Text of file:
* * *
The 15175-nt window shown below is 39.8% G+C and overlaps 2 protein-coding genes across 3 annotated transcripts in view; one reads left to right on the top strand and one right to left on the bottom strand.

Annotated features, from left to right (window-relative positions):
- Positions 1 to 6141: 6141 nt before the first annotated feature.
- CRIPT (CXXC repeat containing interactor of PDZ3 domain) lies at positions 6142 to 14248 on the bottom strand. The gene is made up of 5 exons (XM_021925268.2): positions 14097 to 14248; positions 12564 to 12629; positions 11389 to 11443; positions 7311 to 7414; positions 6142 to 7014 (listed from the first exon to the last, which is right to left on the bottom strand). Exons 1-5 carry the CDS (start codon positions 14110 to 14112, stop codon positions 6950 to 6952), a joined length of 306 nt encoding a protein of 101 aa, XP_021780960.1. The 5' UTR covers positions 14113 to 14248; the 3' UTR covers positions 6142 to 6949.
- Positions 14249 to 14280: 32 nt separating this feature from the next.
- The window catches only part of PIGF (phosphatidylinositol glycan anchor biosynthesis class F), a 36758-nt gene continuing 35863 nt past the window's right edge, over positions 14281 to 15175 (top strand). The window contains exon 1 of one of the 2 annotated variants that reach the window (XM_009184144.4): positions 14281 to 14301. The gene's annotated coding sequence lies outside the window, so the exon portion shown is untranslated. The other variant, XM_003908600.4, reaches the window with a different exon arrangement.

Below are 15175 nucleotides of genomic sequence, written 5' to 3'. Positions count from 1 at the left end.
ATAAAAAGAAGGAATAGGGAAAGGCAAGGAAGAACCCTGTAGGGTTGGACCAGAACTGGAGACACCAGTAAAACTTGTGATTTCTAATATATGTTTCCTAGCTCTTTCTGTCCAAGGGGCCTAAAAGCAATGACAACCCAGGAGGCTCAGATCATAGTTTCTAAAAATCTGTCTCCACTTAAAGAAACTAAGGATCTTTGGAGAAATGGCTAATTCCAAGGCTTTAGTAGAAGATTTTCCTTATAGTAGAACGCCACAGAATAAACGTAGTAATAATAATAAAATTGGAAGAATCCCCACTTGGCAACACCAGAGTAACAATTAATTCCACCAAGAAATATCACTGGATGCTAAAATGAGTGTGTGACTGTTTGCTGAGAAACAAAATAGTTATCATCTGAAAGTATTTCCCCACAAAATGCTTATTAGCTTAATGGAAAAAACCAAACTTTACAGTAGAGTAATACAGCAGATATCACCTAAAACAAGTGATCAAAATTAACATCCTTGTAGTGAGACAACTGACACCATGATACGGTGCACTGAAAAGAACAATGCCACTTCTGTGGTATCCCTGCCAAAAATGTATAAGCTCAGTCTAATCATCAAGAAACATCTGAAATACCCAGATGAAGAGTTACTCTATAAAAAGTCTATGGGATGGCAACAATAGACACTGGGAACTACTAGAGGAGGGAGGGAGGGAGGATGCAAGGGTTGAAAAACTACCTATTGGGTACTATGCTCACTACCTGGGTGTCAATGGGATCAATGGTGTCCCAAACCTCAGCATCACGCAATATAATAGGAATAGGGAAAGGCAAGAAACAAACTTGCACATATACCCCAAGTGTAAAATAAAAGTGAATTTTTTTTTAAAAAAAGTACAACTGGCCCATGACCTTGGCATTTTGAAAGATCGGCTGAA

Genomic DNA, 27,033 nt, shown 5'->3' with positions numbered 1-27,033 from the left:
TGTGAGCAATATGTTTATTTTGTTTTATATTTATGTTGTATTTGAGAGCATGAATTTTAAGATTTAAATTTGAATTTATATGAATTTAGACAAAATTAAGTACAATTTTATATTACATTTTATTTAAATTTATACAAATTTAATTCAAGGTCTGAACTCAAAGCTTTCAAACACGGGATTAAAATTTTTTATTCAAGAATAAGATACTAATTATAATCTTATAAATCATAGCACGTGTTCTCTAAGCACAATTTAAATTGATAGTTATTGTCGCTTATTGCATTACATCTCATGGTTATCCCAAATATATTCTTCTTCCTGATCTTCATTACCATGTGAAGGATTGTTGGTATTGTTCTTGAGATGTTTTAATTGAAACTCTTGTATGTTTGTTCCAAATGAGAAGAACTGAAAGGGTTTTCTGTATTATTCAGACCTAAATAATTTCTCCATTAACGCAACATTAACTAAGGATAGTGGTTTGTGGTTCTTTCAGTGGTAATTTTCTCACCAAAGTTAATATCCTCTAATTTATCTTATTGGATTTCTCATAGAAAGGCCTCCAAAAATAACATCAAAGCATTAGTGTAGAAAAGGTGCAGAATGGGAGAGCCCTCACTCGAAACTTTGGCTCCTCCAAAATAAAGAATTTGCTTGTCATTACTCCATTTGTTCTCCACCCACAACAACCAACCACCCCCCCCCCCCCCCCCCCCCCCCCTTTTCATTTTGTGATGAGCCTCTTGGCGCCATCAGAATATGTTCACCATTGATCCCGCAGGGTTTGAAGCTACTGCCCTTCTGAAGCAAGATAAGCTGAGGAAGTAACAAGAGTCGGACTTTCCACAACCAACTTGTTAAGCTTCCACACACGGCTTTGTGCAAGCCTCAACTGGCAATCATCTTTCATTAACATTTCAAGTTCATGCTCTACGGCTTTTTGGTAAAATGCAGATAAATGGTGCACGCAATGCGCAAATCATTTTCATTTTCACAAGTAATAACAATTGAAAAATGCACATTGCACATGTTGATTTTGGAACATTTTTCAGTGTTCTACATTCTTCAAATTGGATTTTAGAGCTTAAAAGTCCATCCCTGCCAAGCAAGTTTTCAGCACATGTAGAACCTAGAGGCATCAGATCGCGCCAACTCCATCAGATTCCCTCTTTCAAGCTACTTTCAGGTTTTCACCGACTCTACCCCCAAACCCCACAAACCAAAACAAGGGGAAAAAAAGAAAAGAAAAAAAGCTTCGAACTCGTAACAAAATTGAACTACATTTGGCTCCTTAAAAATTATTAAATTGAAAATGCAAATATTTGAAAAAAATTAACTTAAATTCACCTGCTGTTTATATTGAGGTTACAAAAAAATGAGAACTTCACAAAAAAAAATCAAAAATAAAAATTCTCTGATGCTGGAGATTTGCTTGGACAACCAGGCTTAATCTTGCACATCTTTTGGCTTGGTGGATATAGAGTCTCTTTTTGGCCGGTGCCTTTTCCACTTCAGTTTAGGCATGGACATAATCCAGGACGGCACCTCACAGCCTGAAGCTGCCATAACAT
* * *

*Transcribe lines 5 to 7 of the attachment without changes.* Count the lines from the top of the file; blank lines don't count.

- Positions 14249 to 14280: 32 nt separating this feature from the next.
- The window catches only part of PIGF (phosphatidylinositol glycan anchor biosynthesis class F), a 36758-nt gene continuing 35863 nt past the window's right edge, over positions 14281 to 15175 (top strand). The window contains exon 1 of one of the 2 annotated variants that reach the window (XM_009184144.4): positions 14281 to 14301. The gene's annotated coding sequence lies outside the window, so the exon portion shown is untranslated. The other variant, XM_003908600.4, reaches the window with a different exon arrangement.

Below are 15175 nucleotides of genomic sequence, written 5' to 3'. Positions count from 1 at the left end.